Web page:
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The importance of adding rigor and relevance to instruction

With districts and schools in various stages of returning to in-person learning, instructional design must be flexible in order to meet the needs of students in many different learning situations. Educators grappling with instructional design can learn from schools that have employed principles of personalized learning. I’ve consulted with many schools and districts on how to make the shift to personalized learning and have learned lessons about how to improve effectiveness. At the top of the list is the lesson that schools need to ensure they are providing students with rigor and relevance in order to make the learning stick, regardless of whether students are learning in person, remotely, or in a hybrid model.

When it comes to instructional design, relevance helps students see the value of what they’re learning & rigor ensures they are challenged to develop advanced skills and knowledge. @Edu_Thompson Click To Tweet

Rigor and relevance help students become complex thinkers. Both in and beyond school, students will have to work in teams with individuals from varied backgrounds to make choices and complete difficult tasks. Relevance helps students see the value of what they’re learning and rigor ensures they are challenged to develop advanced skills and knowledge. Rigor and relevance are also important for equity, because they ensure that all students have access and entry points to high-level content and skills.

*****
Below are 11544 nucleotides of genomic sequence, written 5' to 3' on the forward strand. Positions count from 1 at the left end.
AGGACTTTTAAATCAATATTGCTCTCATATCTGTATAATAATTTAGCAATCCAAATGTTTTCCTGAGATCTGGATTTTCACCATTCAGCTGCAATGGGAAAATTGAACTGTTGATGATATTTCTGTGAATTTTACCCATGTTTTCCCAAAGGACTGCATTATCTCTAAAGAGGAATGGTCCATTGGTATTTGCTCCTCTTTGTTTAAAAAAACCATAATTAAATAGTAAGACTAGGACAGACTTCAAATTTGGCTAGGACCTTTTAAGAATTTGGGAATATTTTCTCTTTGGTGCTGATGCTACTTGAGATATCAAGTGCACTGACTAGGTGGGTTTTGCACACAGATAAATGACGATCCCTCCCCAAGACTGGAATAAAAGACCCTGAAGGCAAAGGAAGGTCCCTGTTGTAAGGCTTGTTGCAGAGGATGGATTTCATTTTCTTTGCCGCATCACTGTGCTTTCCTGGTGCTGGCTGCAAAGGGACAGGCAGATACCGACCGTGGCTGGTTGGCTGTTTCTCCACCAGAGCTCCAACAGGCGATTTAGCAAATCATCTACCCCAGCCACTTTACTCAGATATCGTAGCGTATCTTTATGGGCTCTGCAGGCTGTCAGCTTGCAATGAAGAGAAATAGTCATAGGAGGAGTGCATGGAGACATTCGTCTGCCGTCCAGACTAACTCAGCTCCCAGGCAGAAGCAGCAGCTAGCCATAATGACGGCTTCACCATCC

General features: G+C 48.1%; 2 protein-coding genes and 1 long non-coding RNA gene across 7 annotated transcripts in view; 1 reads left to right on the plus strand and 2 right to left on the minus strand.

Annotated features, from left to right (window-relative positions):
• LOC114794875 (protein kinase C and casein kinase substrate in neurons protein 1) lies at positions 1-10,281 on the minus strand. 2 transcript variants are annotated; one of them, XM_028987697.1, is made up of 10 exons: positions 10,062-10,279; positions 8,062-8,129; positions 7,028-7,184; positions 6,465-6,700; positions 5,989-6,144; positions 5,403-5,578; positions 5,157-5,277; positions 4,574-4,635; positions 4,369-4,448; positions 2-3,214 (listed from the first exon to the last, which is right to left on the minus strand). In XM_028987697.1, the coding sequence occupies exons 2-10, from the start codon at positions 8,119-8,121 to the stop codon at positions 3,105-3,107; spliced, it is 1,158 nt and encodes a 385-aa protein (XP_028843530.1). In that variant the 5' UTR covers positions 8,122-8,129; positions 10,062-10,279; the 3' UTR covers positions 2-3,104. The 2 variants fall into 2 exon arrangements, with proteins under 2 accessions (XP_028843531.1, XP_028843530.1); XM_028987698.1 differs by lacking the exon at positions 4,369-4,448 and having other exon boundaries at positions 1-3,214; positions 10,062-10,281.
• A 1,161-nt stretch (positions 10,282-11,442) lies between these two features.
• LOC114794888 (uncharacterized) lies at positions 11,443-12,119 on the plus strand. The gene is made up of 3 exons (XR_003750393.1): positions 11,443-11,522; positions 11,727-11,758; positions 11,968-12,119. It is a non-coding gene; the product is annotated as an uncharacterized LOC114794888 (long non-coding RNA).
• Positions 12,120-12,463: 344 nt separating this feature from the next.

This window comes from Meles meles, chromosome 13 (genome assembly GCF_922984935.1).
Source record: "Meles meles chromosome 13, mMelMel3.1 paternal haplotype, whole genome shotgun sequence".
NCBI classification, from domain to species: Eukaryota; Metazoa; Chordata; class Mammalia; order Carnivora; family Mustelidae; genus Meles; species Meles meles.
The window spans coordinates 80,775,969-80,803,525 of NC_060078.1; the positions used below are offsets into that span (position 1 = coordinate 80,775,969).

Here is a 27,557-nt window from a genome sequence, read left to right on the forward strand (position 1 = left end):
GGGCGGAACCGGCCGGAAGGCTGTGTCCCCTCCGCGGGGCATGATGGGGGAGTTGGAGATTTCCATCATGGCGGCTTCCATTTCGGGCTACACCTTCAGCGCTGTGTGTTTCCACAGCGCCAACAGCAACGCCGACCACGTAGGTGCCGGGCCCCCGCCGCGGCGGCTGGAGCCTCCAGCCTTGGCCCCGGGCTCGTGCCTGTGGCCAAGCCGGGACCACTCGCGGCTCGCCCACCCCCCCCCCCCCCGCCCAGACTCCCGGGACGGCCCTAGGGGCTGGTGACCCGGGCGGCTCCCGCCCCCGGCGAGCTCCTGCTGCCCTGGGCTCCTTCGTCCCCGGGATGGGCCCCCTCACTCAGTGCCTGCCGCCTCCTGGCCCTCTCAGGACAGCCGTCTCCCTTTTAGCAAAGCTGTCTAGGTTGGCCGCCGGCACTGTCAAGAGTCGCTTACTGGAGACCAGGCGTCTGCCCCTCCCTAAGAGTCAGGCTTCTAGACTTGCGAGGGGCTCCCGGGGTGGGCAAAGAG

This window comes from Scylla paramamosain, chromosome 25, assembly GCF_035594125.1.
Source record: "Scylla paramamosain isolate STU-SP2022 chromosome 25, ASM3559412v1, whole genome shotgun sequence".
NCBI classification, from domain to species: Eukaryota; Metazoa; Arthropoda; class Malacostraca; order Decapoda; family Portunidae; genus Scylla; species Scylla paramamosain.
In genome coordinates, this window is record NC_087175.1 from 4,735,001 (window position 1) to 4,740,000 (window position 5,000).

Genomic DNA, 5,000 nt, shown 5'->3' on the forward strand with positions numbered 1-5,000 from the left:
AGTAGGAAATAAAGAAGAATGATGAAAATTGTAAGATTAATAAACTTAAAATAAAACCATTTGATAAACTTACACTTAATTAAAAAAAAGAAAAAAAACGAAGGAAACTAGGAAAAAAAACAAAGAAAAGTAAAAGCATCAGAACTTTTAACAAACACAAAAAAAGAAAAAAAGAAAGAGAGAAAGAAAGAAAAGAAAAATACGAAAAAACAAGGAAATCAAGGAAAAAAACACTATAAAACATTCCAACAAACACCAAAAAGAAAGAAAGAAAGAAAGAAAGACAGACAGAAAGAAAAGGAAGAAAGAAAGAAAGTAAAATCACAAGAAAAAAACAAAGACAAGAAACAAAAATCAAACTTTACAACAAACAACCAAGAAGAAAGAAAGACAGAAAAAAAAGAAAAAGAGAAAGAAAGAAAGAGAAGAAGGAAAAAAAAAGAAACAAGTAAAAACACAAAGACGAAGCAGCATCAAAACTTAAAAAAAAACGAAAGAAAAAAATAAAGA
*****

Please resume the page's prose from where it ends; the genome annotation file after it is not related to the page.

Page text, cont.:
Tips for teachers

Here are a few things that teachers should keep in mind when they are designing tasks to ensure rigor and relevance this year and beyond:

Here are a few things that teachers should keep in mind when they are designing tasks to ensure #rigor and #relevance this year and beyond by @Edu_Thompson: Click To Tweet

Make choices equal in rigor. When it comes to curriculum redesign, more and more schools are seeing the value of providing student choice, in order to give students ownership of activities and their own learning. Districts and schools that incorporated choice into their instructional design models had an easier time switching to remote learning when COVID-19 closed school buildings. Teachers could continue using choice boards, playlists, and pathways, and students knew what tasks they needed to complete and how to move their own learning forward. But choices are only valuable if they lead to rigorous learning opportunities, and often teachers create task choices that are not equally rigorous. Many students gravitate to the easier options (just like adults would do). For instance, when given a choice of how to demonstrate skills in fractions, more students will likely choose to solve five-word problems or come up with their own word problem rather than create a “how-to” video that teaches someone else how to add and subtract fractions. But when students take the easy route, they miss the opportunity to engage in more rigorous learning. When I coach teachers, I tell them to make sure the rigor of the options they are offering is relatively even so that all students will be challenged.

Apply concepts to real-world situations. Providing a situation that students would come across in their day-to-day lives makes content more relatable and meaningful than practicing skills in a rote way. For example, a teacher can have students review a weekly shopping ad and compare different sized cases of water sold at different prices to determine which offers the greatest value. This helps them understand how math is applied in the real world. Adding layers of challenge to the problem, such as specifying the amount of money the individual in the problem has in her wallet, can also build rigor in concert with relevance.